A. The Weinberg Piano Quintet. When we recorded that, there were no available recordings at all. Since we recorded that in 2006, I think there are about seven or eight recordings now. Also the Braunfels two-cello Quintet. It’s an amazing piece of music. I’m surprised it isn’t played more often because it really is one of the great chamber pieces of the 20th century, a complete masterpiece.

    Q. How did you choose the current program — works by Castelnuovo-Tedesco, Enescu, and Ibert — that you’ll be bringing to Rockport?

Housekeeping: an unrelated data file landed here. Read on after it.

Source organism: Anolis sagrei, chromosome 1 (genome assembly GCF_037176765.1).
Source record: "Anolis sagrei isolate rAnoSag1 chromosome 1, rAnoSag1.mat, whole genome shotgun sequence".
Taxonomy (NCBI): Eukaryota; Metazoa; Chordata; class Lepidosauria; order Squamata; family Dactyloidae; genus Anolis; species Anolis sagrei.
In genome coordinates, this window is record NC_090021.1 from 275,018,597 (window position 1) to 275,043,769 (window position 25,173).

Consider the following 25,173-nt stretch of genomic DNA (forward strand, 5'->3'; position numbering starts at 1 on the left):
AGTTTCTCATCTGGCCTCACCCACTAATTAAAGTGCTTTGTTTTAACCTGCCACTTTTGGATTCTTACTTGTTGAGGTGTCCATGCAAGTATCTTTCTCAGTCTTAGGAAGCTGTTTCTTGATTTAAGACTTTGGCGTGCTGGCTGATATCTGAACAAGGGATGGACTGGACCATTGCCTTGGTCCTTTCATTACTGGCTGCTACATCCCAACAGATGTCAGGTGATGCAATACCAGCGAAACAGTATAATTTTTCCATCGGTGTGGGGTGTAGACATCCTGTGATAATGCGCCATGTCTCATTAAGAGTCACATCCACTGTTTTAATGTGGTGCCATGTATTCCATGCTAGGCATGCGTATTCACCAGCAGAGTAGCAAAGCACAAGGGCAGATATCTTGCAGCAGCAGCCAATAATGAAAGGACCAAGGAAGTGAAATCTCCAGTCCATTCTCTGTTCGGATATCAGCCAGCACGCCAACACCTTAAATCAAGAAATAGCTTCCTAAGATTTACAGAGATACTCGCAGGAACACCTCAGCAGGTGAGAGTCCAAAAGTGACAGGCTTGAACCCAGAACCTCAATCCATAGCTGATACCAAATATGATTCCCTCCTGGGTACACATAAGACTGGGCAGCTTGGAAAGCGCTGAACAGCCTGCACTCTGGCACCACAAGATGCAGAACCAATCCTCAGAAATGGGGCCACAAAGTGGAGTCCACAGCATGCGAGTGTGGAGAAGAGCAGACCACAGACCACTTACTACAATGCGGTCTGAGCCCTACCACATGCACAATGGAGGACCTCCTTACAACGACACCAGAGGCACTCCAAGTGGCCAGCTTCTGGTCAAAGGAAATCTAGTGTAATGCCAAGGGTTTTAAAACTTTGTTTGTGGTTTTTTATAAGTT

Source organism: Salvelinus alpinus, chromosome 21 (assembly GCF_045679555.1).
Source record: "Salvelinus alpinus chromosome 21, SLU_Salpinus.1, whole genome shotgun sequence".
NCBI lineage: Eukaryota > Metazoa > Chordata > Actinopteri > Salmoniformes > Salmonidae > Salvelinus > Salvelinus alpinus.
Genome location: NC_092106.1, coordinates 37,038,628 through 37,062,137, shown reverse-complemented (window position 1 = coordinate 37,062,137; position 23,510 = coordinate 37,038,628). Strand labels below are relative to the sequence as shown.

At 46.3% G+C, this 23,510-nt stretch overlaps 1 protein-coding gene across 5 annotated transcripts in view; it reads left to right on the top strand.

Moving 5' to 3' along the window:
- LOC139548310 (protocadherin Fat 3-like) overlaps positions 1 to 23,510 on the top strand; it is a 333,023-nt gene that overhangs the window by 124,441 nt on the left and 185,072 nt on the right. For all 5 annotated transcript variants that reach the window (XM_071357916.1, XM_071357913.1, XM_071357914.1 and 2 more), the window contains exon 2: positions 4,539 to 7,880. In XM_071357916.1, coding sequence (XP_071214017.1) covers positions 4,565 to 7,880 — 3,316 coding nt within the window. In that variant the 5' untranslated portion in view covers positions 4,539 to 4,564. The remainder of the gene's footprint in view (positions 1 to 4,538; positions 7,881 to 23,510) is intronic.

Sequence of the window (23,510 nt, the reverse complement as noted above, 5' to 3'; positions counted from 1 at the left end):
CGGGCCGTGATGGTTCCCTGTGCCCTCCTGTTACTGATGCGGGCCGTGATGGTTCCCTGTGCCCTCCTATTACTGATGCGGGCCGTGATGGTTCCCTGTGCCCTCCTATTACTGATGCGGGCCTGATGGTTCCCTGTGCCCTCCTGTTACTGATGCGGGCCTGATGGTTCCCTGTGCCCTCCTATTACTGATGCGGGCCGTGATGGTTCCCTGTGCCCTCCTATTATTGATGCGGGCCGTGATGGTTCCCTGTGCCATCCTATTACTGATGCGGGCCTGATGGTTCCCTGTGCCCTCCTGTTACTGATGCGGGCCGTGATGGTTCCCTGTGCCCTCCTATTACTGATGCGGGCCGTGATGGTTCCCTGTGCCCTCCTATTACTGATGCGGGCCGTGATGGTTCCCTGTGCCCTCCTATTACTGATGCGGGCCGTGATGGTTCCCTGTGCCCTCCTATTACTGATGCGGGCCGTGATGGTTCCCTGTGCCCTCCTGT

A. The Tedesco Piano Quintet No. 1 is a sunny, Mediterranean piece with gorgeous themes — just a glorious contented kind of work. The Enescu Piano Quartet is a different ball of wax. It’s hard as hell to perform. The piano part is really demanding. And it’s complex and dark, but also involving in a much deeper and more emotionally committed kind of way. And I’m thrilled we have this opportunity to work with Davóne Tines, who will be singing the Ibert (“Chansons de Don Quichotte”).

    Rockport Chamber Music Festival

    The documentary “Exit: Music” on July 6, and a performance by the ARC Ensemble on July 8. 978-546-7391, www.rockportmusic.org

    Interview was condensed and edited. Jeremy Eichler can be reached at jeichler@globe.com, or follow him on Twitter @Jeremy_Eichler.